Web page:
These modules are huge!
They aren’t a record of my thinking process. They are my thinking process.
– Richard Feynman, on his notebooks
(via How to Take Smart Notes)
My notebook obsession laid bare
I jot, doodle, scribe, and scribble in several notebooks every day—it’s how I do my thinking.
This post catalogs my loose notetaking system and some of my opinions on notebooks.
Why take notes ¶
During meetings I race to note what’s being said. I don’t often refer back to what I’ve written—I get value from doing the writing itself.
I’m not writing it down to remember it later, I’m writing it down to remember it now
– Field Notes credo
Here’s a bad and sweeping summary of how educational psychologists categorize the purposes of taking notes:
Storage – you write things down so you can remember them. Birthdays, websites, movies recommendations—you can refer back to your notes and “remember” with perfect fidelity.
Encoding – you write things down to write things down.
Writing things down without ever reading them again can still have value. In a much cited 2014 paper titled, “the Pen is Mightier than the Keyboard,” authors Muller and Oppenheimer concluded students taking notes in physical notebooks had a better understanding of lecture material vs. their laptop-tapping counterparts. The act of writing helped them solidify complicated ideas.
How to take notes ¶
I’ve perused innumerable books and blogs on notetaking, but my system emerged independently. I do a small number of things consistently:
It’s also just a great habit to date every thing you handwrite
– David Allen, Getting Things Done
I start every note with an underlined, left-aligned date in ISO-8601 format. I follow this with a space and a title for the note. Something like “GitLab meeting” or “Hiring roundup” or “Gratitude”—anything I can mentally cling to later.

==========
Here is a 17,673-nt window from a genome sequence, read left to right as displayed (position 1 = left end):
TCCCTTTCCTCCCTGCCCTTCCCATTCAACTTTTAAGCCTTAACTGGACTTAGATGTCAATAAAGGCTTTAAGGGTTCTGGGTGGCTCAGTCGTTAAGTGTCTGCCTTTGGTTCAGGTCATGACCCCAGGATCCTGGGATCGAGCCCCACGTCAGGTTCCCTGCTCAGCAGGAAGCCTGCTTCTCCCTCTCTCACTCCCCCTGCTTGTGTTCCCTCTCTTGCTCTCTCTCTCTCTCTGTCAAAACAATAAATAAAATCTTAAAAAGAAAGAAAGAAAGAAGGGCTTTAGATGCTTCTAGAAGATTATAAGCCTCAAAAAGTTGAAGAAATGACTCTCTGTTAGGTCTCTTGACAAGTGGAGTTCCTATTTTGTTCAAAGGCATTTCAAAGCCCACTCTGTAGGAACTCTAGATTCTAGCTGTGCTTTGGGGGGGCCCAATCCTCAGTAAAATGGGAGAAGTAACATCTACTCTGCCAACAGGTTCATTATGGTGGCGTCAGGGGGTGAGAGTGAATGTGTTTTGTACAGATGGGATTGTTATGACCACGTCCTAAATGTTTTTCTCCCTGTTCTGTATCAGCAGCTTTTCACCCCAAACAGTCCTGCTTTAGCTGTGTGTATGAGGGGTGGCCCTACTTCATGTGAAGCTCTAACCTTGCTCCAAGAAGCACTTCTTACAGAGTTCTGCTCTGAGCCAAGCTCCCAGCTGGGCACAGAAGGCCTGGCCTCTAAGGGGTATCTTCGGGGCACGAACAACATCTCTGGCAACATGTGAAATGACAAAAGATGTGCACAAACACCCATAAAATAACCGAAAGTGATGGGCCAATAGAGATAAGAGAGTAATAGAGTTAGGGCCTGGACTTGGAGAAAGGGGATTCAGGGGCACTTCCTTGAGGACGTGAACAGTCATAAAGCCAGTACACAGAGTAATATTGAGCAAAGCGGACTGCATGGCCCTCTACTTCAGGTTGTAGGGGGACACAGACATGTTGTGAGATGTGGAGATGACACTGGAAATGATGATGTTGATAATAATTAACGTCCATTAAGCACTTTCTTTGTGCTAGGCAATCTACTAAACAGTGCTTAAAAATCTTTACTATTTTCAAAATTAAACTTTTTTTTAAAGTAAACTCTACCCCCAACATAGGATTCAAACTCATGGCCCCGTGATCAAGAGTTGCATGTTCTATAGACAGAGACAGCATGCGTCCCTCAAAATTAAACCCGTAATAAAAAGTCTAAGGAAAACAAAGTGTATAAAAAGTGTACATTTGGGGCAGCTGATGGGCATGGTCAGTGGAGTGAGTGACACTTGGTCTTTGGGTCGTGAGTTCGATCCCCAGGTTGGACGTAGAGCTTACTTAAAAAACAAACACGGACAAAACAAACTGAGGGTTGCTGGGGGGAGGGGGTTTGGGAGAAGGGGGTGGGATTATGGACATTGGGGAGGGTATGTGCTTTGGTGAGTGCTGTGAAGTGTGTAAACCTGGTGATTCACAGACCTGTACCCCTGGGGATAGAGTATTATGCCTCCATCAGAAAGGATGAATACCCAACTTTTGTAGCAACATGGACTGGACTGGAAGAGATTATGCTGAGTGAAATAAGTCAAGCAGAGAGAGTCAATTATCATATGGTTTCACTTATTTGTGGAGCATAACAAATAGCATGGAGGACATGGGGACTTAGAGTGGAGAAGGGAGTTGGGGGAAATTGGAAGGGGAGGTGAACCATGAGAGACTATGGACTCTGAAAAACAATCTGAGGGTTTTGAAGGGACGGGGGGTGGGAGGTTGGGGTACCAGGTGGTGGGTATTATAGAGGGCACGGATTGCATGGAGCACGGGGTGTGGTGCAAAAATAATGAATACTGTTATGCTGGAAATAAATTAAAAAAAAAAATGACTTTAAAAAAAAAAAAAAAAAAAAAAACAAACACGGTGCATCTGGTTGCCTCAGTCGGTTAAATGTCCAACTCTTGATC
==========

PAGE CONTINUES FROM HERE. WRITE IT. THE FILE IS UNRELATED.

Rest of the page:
Obligatory ISO-8601 XKCD by Randall Munroe (CC-BY-SA 2.5)
[The list] has an irresistible magic.
– Umberto Eco, via Der Spiegel
Most of my notes are lists. Lists capture fleeting thought quickly, but are unfit for conveying new and complex ideas—perfect for notetaking.
If I’m noting something I’ll have to do later, I’ll write TODO in all caps and put a square box around it. If I have a highlighter handy, I’ll highlight it, too. Later, I’ll transpose this list item into whatever todo list app I’m using at the moment.
How I take notes
Marginalia describes short notes in the margins, often in the margins of books. I provide ample margins in my notes to jot down questions and thoughts. This is handy in meetings to structure what I’m about to say.
I’ve endeavoured to strip my process until its as simple as I can make it. Complicated systems yield inconsistency—it’s not a system; it’s a mess. I always start with the dumbest system that could work—often it works forever.
I accumulate notebooks I enjoy holding. I get a little thrill when I find a notebook that’s well made.
Notebooks I’ve tried:
My go-to notebook is the Leuchtturm1917 A5, dot-grid, 80g/sqm paper. It’s got an index, page numbers, a little pocket in the back.
But I’d love it if it were more disposable; maybe not quite as disposable as Field Notes, something like the Endless Storyboard Standard notebook with sewn binding.
I’d also love to find any notebook offering the grid pattern of the old SparkFun SFE Project Notebook—reverse grid with a thicker gridline every 8 squares.
I’ve been playing with the idea of making my own notebook. With a UUID for every notebook, page numbers, and a QR code that will let me jump from the page to some digital system.
Here’s what I’ve got so far (it’s a work in progress):
rough idea for an ideal page layout
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